The bottom line is that I didn’t unabashedly love Girls Trip, but it wasn’t without its merits, either.  I did laugh periodically throughout the film and I specifically enjoyed watching Regina Hall deliver a performance that was surprisingly layered and complex – especially for this type of film.  I don’t think there is enough story to justify the two-hour runtime (even the women to my right ran out of steam after about 90 minutes), but audiences seem to be enjoying it much more than I did and it’s performing very well at the box office.  That’s a good thing.  If you wanted to see it before, or if my description of the film suggests that’s it’s in your wheelhouse, then go check it out.  Only good things can come from its continued success.

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Review – Girls Trip

Review – Detroit


Set during the 1967 Detroit riots, the simply-titled Detroit follows a substory that occurred within that larger, nationally reported framework.  Taking the reins of the film is Academy Award-winning director Kathryn Bigelow, who has forged a very successful career by translating historical events into film, having helmed Zero Dark Thirty as well as The Hurt Locker.  Detailing an instance of police brutality and terrorism occurring under cover of the riots, Detroit has caused some controversy due to its topical nature.  Its subject matter naturally also means that it’s not exactly good-natured escapism, but that’s what makes film so great: it has everything to offer, and it’s always a good idea to take in everything one can and expose oneself to the various facets of the art form and the multitude of human perspectives that comes along with them.

And that’s exactly what Bigelow does throughout Detroit: present numerous perspectives on an increasingly hot-button issue using one key real-life incident as her toolbox.  When shots are seemingly fired at police from a window of the Algiers Motel in Detroit during the riots, law enforcement responds swiftly and brutally.  Lines are crossed, protocol is abandoned, personal prejudice is wielded and disguised as justice, and, yes, lives are lost.

As I mentioned, Detroit is likely not a story that was chosen by coincidence to be told at this time.  Police criminality towards minorities has been all-too common in recent years, with many people feeling the need to steadfastly choose a side, rather than maintaining a more appropriate grasp of the bigger picture.  To say that there is no issue with inappropriate police behavior towards minorities is akin to announcing to the world one’s blissful ignorance.  Unarmed black men have been recently shot by police while laying on the ground with their hands behind their head.  And I still have people on my own Facebook feed posting memes that blame the victims.  I have family that post those memes.  It’s disheartening and monumentally embarrassing, making me want to hide my own face in public, for fear of being recognized as their kin.

On the other hand, the law enforcement officials responsible for this type of unforgivable behavior represent a small percentage of the total population.  Most policemen and policewomen are admirable and upstanding people who don’t deserve to be held accountable for actions that are not their own and in which they have no involvement.

Bigelow does a fine job of maintaining this fair-minded perspective.  The police involved in this given incident on this given night are detestable and morally corrupt.  However, not all law enforcement figures are portrayed that way in the film.  Similarly, not everyone on the receiving end of the police officers’ actions on that night in 1967 behave completely innocently (though most did).  The incident that first attracts the attention of the officers is ill-advised, immature, and possibly illegal in its own right (I don’t know enough about the law to say, with complete certainty).  That’s not to say that the perpetrator or their compatriots deserve what comes their way, but the cast of characters are all presented as complete, flawed human beings, with some obviously being worse than others.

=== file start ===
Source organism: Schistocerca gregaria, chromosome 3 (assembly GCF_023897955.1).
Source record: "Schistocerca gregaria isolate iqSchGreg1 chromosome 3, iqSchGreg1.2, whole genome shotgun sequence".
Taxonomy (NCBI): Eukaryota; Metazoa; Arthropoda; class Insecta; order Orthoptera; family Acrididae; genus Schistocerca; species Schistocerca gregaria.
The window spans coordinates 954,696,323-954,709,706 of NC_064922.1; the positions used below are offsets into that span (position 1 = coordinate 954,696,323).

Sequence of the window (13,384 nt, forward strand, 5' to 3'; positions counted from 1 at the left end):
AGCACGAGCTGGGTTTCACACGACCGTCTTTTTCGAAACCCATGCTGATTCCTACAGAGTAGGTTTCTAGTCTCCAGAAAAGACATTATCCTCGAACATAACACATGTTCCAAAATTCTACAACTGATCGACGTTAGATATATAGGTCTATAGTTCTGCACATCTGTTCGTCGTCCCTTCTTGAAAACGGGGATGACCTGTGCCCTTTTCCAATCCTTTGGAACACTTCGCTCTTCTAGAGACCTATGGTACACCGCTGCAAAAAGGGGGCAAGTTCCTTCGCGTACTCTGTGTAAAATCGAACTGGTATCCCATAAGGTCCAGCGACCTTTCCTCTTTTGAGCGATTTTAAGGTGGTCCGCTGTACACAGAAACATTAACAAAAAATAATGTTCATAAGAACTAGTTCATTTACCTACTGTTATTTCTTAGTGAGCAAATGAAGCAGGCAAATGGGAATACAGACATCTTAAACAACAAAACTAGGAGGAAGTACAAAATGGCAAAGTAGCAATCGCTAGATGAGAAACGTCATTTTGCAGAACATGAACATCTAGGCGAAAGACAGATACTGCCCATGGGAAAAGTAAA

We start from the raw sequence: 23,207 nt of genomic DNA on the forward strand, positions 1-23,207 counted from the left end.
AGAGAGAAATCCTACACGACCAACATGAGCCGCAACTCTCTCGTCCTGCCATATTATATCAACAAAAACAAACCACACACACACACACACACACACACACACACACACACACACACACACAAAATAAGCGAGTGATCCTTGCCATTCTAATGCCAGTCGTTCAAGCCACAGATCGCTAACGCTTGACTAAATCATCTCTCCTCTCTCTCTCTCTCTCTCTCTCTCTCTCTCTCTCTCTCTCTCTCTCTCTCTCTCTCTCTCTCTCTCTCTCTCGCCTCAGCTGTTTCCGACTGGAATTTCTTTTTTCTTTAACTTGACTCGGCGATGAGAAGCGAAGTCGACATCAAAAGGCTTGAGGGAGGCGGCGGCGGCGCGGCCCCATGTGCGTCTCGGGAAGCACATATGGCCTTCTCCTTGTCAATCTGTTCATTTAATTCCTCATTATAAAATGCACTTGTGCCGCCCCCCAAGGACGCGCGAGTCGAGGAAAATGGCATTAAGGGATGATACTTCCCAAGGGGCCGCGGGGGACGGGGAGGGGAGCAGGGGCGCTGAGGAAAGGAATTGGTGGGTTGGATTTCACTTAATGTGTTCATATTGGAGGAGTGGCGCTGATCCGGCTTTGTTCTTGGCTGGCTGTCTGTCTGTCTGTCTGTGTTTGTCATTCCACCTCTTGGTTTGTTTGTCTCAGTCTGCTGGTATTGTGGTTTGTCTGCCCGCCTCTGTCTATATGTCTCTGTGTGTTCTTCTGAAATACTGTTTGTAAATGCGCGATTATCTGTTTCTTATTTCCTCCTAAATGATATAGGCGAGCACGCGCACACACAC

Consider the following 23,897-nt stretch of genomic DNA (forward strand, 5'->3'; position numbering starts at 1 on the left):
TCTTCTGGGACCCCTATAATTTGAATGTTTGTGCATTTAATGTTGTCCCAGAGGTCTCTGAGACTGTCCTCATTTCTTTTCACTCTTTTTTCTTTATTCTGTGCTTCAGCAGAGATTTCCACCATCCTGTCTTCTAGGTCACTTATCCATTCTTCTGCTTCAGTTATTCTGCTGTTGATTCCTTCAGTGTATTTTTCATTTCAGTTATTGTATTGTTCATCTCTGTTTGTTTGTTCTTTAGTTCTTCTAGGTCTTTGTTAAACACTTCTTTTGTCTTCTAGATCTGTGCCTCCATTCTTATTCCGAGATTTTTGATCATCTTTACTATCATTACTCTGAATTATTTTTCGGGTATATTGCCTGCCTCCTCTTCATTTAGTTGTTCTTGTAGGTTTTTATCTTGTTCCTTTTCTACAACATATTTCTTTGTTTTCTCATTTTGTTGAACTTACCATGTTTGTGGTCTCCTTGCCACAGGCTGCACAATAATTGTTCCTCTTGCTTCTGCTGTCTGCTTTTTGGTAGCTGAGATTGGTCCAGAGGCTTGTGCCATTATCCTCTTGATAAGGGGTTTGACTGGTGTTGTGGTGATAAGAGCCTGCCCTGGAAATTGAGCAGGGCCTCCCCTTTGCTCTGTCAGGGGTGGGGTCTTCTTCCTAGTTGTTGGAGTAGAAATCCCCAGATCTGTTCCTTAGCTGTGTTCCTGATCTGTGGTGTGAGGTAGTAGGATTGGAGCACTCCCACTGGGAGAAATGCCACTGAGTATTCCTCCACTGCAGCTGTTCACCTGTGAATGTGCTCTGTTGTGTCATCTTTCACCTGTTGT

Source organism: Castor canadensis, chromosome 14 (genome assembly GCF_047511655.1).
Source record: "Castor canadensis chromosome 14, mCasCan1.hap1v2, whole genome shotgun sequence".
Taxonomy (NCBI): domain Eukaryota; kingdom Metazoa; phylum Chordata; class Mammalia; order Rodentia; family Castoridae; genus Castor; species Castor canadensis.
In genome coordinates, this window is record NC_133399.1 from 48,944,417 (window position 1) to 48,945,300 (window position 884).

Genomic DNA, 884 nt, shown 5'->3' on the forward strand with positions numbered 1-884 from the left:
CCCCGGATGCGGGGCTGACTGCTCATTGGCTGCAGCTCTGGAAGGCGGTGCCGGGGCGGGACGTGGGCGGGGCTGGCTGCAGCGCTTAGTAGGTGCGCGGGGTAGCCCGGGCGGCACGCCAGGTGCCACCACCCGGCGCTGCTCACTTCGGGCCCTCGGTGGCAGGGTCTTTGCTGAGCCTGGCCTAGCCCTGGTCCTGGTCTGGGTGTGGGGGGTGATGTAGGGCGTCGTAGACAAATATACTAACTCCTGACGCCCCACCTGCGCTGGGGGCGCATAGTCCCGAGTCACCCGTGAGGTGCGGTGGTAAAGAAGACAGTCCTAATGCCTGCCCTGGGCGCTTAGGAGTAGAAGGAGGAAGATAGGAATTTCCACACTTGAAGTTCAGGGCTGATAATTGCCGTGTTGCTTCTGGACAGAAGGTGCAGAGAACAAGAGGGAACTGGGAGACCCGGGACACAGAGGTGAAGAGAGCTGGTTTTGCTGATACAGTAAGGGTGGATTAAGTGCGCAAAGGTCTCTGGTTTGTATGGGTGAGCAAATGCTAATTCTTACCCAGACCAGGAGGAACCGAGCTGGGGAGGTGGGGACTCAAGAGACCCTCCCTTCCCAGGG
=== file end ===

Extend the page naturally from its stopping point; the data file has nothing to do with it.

The film almost plays as a horror-suspense movie, which seems like the obvious creative choice to make but still took me off guard.  Beginning with a disorienting animated opening sequence, Bigelow introduces our cast to us in a respectfully-paced, but still moderately brisk fashion.  The film never drags and each performer exudes charm and charisma, making it easy to invest in each character’s arc and their ultimate fate, whatever that may be.  Once things go horribly south at the Algiers, the viewer is completely invested.  The tension digs in and never lets go.  I don’t think any other director would have presented the film in this way, but seeing as how it was very much a real-life horror film for those involved, it’s unquestionably appropriate.  Using this approach, Bigelow creates a feeling of gut-wrenching empathy for the people we have gotten to know up to that point.

I wouldn’t be surprised to see several Academy Award nominations headed the way of Detroit, come early 2018.  Of course, I don’t know what competition will be headed its way, later on in the year, but it will be tough to overlook the film, entirely.  If anything is working against it, it would be its relatively-early release date.  By the time we get to the onslaught of late-year Oscar bait, too many Academy members might have forgotten this one.

But the subject matter may hopefully prevent that from occurring.  This isn’t the kind of movie one pulls out for a re-watch on a relaxing Saturday night, but it’s an important one that will theoretically introduce closed-minded people who can’t understand others’ perspectives to a reasonably palatable explanation for why minorities continue to be upset and afraid in modern society.  These events occurred fifty years ago and, sadly, just when it felt like progress was occurring, the country regressed and here we are again.  Detroit is my favorite of Bigelow’s films and is a gripping, poignant, powerful, and unfortunately necessary look at the ongoing struggle for racial equality in America.

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Review – Detroit